Tuesday, January 27, 2009
Here is my favorite passage from John Updike:
The grape leaves outside my window are curiously beautiful. "Curiously" because it comes upon me as strange, after the long darkness of self-absorption and fear and shame in which I have been living, that things are beautiful, that independent of our catastrophes they continue to maintain a casual precision, the effortless abundance of inventive 'effect', which are the hallmark and specialty of Nature. Nature: this morning it seems to me very clear that Nature may be defined as that which exists without guilt.
Man, talk about casual precision.
John left us today. One by one, the literary lions make their way heavenward and leave us with our lot: reality TV, podcasts, blogs. With every step forward in technology, I fear we've left a bit of our humanity behind us.
Updike was a master at humanity. He said his writing sought to give the mundane its beautiful due. His short stories on Married Life and Family Life are uniquely American & domestically devastating, and his Rabbit novels should be required reading, first in college for the craft, then again later in life as we see our lives unfolding with the same menagerie of missteps as Harry Angstrom's did. Slowly, our idealism is shifted in a trajectory that leads us to a life unexpected.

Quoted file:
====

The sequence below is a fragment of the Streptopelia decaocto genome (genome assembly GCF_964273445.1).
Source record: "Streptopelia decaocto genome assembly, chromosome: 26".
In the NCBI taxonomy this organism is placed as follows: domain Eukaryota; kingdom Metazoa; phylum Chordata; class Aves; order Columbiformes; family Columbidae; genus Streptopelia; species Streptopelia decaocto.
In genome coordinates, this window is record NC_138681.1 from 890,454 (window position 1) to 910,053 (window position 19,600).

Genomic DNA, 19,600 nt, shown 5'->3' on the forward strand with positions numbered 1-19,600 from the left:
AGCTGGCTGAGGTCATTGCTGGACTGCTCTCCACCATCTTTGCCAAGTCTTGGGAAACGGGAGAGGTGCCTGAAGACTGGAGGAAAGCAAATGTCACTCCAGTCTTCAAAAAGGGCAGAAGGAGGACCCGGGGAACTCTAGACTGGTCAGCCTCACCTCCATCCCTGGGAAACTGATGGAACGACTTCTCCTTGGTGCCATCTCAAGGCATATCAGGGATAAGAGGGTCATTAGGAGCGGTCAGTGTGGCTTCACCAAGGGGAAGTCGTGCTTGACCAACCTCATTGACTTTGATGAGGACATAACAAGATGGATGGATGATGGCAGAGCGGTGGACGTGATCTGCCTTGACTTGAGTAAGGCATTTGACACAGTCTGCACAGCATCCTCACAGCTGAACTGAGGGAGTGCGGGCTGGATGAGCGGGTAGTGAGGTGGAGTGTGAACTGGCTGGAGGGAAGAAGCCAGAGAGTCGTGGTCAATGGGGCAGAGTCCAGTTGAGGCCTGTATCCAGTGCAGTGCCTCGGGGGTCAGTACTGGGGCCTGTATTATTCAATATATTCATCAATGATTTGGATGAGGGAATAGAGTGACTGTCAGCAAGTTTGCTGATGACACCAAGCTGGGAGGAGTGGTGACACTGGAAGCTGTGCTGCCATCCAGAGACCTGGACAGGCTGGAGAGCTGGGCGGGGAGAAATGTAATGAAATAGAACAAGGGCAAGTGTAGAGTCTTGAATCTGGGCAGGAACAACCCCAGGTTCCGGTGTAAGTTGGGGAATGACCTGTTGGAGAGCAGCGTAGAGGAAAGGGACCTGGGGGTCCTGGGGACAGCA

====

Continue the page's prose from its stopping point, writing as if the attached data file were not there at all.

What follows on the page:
Updike was a man of faith who could express the most human of shortcomings: divine doubt. He once said, "I am very prone to accept all that the scientists tell us, the truth of it, the authority of the efforts of all the men and woman spent trying to understand more about atoms and molecules. But I can't quite make the leap of unfaith, as it were, and say, 'This is it. Carpe diem (seize the day), and tough luck.'"
He helped the New Yorker carve its reputation for erudite writing. He sparred with fellow authors, most famously Norman Mailer and Tom Wolfe, about their craft. And perhaps his last great societal contribution was a passionate defense of bookstores and words - words on paper, that is - at a publishing convention in 2006. Responding to the notion of a digital future, he scorned this "pretty grisly scenario" and praised the paper book as the site of an "encounter, in silence, of two minds."
John Updike's work always elicits two responses from me: it makes me want to read more and write more.
May we all find the occasion to set aside our technological addictions from time to time so we can, in silence, encounter the mind of a master such as Updike.
Curious beauty awaits us all. We only need turn the page.